|11||Milwaukee Bucks||7||4||.636||3–4 in their last finals appearance, lost to the Celtics in 1974.|
|129||Boston Celtics||77||52||.597||Has a 9-3 record against the Lakers in the finals.|
|24||Miami Heat||14||10||.583||Won in 2006, 2012 and 2013.|
|7||Sacramento Kings||4||3||.571||All as Rochester Royals. The Cincinnati Royals and Kansas City Kings both made zero Finals appearances.|
|40||Detroit Pistons||22||18||.550||Includes 4–8 as Fort Wayne franchise.|
|31||Golden State Warriors||17||14||.548||Includes 10–6 as Philadelphia franchise and 3–8 as San Francisco franchise.|
|23||Houston Rockets||12||11||.522||Swept the Magic in their last finals appearance.|
|12||Dallas Mavericks||6||6||.500||All games versus the Heat.|
|179||Los Angeles Lakers||89||90||.497||Includes 20–15 as Minneapolis franchise. 4–3 in their last finals appearance against the Celtics in 2010.|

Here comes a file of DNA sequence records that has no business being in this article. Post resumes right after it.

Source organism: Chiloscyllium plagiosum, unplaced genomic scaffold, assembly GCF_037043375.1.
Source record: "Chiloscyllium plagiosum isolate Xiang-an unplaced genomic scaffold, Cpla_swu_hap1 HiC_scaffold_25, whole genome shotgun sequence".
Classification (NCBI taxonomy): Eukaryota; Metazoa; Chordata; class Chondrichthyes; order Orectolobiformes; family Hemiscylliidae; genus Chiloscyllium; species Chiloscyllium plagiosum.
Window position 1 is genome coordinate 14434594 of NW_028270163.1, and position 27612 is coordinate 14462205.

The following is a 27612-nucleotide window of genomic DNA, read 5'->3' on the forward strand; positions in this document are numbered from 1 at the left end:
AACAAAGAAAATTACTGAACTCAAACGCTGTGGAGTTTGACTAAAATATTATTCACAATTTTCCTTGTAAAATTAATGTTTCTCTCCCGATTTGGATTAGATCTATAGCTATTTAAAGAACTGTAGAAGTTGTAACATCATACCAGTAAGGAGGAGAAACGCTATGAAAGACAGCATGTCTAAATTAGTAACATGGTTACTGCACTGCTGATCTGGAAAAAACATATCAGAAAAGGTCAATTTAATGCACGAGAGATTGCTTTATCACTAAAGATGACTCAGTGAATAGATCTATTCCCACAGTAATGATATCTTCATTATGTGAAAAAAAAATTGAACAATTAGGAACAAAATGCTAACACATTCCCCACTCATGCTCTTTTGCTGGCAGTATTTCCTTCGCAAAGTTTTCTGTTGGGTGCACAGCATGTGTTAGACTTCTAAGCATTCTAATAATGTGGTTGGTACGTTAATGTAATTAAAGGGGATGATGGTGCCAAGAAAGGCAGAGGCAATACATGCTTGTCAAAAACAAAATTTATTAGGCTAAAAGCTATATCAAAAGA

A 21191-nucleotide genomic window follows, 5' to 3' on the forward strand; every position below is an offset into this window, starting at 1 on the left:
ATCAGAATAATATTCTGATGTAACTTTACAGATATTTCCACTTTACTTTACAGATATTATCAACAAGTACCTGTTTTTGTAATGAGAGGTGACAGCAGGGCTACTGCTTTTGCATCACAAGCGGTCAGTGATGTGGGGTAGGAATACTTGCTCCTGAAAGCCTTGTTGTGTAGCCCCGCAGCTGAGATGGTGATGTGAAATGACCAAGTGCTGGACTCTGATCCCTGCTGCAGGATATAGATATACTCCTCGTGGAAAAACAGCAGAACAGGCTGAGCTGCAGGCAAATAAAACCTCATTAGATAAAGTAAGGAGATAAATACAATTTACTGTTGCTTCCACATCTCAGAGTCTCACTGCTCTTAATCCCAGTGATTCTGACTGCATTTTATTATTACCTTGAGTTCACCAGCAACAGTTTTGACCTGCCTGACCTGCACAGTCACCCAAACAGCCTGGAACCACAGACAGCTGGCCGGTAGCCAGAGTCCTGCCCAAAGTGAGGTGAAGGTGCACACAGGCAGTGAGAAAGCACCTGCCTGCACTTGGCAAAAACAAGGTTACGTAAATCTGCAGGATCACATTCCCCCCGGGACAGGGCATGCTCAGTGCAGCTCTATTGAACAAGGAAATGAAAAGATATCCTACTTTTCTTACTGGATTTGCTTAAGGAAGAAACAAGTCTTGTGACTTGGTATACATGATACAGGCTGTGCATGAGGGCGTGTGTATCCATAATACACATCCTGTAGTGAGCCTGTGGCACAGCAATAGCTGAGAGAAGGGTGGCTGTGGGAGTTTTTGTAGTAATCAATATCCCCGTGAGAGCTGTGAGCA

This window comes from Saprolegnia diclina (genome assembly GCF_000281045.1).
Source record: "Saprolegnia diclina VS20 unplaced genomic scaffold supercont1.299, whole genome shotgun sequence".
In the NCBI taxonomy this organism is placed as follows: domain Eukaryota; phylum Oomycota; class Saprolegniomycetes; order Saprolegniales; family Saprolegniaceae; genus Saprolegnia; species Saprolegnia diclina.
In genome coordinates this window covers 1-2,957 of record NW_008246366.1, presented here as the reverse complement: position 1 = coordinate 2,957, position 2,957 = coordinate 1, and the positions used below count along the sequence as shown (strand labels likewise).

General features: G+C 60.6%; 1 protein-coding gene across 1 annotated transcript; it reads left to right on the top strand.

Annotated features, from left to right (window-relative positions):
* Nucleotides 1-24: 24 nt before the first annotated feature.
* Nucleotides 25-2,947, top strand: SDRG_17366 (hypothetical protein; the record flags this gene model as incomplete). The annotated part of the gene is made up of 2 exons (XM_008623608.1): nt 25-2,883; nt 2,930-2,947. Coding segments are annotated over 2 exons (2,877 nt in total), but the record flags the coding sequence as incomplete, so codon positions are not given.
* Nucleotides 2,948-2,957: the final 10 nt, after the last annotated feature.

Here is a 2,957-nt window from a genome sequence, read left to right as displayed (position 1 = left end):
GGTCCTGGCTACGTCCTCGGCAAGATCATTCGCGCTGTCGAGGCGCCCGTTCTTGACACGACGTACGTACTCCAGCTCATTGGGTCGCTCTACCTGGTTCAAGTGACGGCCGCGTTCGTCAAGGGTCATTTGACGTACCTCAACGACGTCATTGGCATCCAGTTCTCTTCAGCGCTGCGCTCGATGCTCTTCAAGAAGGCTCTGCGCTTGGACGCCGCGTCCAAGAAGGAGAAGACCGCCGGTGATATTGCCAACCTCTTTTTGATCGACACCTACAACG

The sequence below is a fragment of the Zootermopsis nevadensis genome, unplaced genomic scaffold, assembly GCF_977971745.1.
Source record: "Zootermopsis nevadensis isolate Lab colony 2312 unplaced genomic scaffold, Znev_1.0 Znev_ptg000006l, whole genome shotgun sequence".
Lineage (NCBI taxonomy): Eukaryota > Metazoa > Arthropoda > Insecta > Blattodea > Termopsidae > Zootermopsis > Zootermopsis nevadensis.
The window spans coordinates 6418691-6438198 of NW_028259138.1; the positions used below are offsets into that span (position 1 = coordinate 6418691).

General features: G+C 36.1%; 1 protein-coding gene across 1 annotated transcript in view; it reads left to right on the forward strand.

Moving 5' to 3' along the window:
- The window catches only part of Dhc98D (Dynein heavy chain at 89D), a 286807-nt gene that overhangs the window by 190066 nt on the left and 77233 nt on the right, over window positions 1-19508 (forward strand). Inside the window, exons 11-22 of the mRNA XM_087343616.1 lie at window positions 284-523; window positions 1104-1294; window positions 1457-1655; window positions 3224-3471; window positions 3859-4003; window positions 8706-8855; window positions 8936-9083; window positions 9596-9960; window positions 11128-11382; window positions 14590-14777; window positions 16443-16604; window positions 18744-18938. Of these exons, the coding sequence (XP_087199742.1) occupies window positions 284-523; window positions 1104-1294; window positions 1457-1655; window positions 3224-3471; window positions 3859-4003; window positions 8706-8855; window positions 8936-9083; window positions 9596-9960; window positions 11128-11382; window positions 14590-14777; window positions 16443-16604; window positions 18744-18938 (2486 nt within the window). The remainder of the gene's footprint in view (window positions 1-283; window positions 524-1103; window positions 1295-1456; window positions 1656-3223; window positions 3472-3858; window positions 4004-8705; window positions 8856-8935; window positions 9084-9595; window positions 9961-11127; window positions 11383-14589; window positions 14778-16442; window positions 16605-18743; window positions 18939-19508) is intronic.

|53||Philadelphia 76ers||24||29||.453||Includes 9–11 as Syracuse Nationals.|
|25||Atlanta Hawks||11||14||.440||All as St. Louis franchise.|
|23||Oklahoma City Thunder||10||13||.435||Went 3-4 in 1978, 4-1 in 1979, and 2-4 in 1996 as the Seattle SuperSonics, 1-4 in 2012 as the Oklahoma City Thunder.|
|48||New York Knicks||20||28||.417||1–4 in their last appearance against the Spurs in 1999.|
|17||Portland Trail Blazers||7||10||.412||2–4 in their last finals appearance, lost to the Bulls in 1992.|
|12||Phoenix Suns||4||8||.333||2–4 in their last finals appearance, lost to the Bulls in 1993.|
|12||Utah Jazz||4||8||.333||2–4 in both their finals appearances, both to the Bulls in 1997-98.|
|6||Indiana Pacers||2||4||.333||2–4 in their only finals appearance, lost to the Lakers in 2000.|
|6||Washington Capitols||2||4||.333||Franchise defunct.|